Comparing the 2017 NCAA Division I Time Standards

As if there’s not enough excitement in the world of swimming right now, the NCAA just gave us one more thing to get hyped up about.  Last night the NCAA published its list of qualifying times for the 2017 NCAA Championships, which will be held in Indianapolis at the legendary IUPUI Natatorium.  The women’s meet will take place March 16th-18th, and the men’s March 23rd-25th.

To automatically qualify for the NCAA Championships, a swimmer must attain the “A” standard in any event.  All swimmers with “A” standards get invited, no questions.  Relays, however, must not only have attained the cut, but also have at least one swimmer (or diver) that has been invited to the meet individually.  “B” standards are in place to bring additional swimmers and teams to the competition and to give swimmers with “A” standards bonus events.  All in all, a total of 235 individual male swimmers and 281 individual female swimmers are invited to the NCAA Championships.

For 2017, no event on either the men’s or women’s side, including relays, got slower.  All individual “B” standards remained the same for both men and women.  For the men, every “A” standard got faster, whereas most of the women’s “A” standards got faster, though some remained the same as 2016.

For those who need a more in-depth refresher on how the qualifying system for the NCAA Championships works, click here.

How Much Faster Are 2017 Standards Than 2016 Standards?

Men’s A Men’s B Events (Yards) Women’s A Women’s B
-0.09 0 50 Free -0.06 0
-0.08 0 100 Free -0.07 0
-0.37 0 200 Free -0.19 0
-0.38 0 500 Free 0 0
-1.61 0 1650 Free 0 0
-0.07 0 100 Back -0.06 0
-0.46 0 200 Back 0 0
-0.15 0 100 Brest 0 0
-0.08 0 200 Brest -0.09 0
-0.12 0 100 Fly -0.07 0
-0.57 0 200 Fly -0.21 0
-0.36 0 200 IM 0 0
-0.39 0 400 IM -0.01 0
Qualifying Provisional Qualifying Provisional
-0.08 -0.03 200 Free Relay -0.18 -0.15
-0.37 -0.52 400 Free Relay -0.37 -0.48
-0.87 -0.56 800 Free Relay -1.09 -1.03
-0.25 -0.27 200 Medley Relay -0.25 -0.25
-0.58 -0.48 400 Medley Relay -0.49 -0.35

2017 NCAA Division I Qualifying Standards

Men Women
A Standard B Standard YARDS A Standard B Standard
19.09 20.19 50 free 21.80 22.99
42.25 44.29 100 free 47.69 49.99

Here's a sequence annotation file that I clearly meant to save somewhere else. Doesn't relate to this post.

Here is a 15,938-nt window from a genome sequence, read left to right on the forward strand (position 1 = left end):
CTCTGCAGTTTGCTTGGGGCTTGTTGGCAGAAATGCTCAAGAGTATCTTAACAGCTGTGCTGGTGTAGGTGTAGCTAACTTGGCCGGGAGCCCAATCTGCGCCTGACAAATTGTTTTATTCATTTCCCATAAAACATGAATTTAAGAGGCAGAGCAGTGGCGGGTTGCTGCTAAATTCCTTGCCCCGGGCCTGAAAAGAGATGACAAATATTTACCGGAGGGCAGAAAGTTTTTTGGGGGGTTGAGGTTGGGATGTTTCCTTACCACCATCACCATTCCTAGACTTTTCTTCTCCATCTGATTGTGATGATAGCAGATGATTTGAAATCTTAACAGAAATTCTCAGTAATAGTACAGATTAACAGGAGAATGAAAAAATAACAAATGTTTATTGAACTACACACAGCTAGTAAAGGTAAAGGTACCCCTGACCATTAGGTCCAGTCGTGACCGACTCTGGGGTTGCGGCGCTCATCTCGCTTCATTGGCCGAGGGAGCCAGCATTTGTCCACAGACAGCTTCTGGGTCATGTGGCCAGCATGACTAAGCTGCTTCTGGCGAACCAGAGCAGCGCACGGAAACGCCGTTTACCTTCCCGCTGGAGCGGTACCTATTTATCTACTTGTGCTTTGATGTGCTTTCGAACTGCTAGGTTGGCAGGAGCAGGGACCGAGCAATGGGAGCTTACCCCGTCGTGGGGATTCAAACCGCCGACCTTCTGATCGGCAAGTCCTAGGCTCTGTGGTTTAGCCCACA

1:32.97 1:37.99 200 free 1:43.63 1:47.99
4:13.22 4:24.99 500 free 4:36.30 4:47.79
14:44.43 15:30.39 1650 free 15:53.50 16:30.59
45.73 48.29 100 fly 51.49 54.49
1:41.86 1:47.99 200 fly 1:54.01 1:59.59
45.37 48.49 100 back 51.45 55.09
1:39.87 1:46.39 200 back 1:51.95 1:59.19
51.93 55.39 100 breast 59.04 1:01.49
1:52.99 1:59.79 200 breast 2:07.33 2:15.99
1:42.15 1:49.09 200 IM 1:55.35 2:01.59
3:40.76 3:54.49 400 IM 4:05.36 4:19.39
Qualifying Provisional Qualifying Provisional
1:17.77 1:18.46 200 free relay 1:28.98 1:29.75
2:52.45 2:53.68 400 free relay 3:15.78 3:17.11
6:20.67 6:24.50 800 free relay 7:05.68 7:08.93
1:25.05 1:25.86 200 medley relay 1:37.21 1:37.71
3:07.75 3:09.68 400 medley relay 3:33.40 3:34.96

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Uberfan
4 years ago

19.09 50 free that’s wicked fast only 8 people would have made that last year and 3 of them are gone

Hswimmer
4 years ago

Some of these are ridiculous and there will be like 3 people getting A times lol

Mike Keeler
Reply to  Hswimmer
4 years ago

Welcome to division one swimming. The world’s fastest swim league. Actually they roughly 1/2 between A and B cut. They do not want alot of A qualifiers.

Aquabullet
Reply to  Mike Keeler
4 years ago

Not even half….. Looking at 2015-2016 On the men’s side the most A cuts out of the 100’s was 14 in the men’s 100 Fly. On the men’s side the most A cuts out of the 200’s was 15 in the men’s 200 Fly. On the women’s side the most A cuts out of the 100’s was 16 in the women’s 100 Back . On the women’s side the most A cuts out of the 200’s was 13 in the women’s 200 Back . And those are the events with the MOST. They often have 3 or 4 more swimmers than the next closest event. In majority of events the number of people with A cuts is closer to a… Read more »

Dawgpaddle
Reply to  Aquabullet
4 years ago

Great point about the NCAA controlling numbers and accordingly cost. It might be best to only allow Texas, Cal and 2 other teams on the Men’s side and Stanford, UGA and 6 other teams on the Wonen’s side into the meet. The NCAA would save a ton of money. Get rid of diving!!!

About Reid Carlson

Reid Carlson

Reid Carlson originally hails from Clay Center, Kansas, where he began swimming at age six.  At age 14 he began swimming club year-round and later with his high school team, making state all four years.  He was fortunate enough to draw the attention of Kalamazoo College where he went on to …

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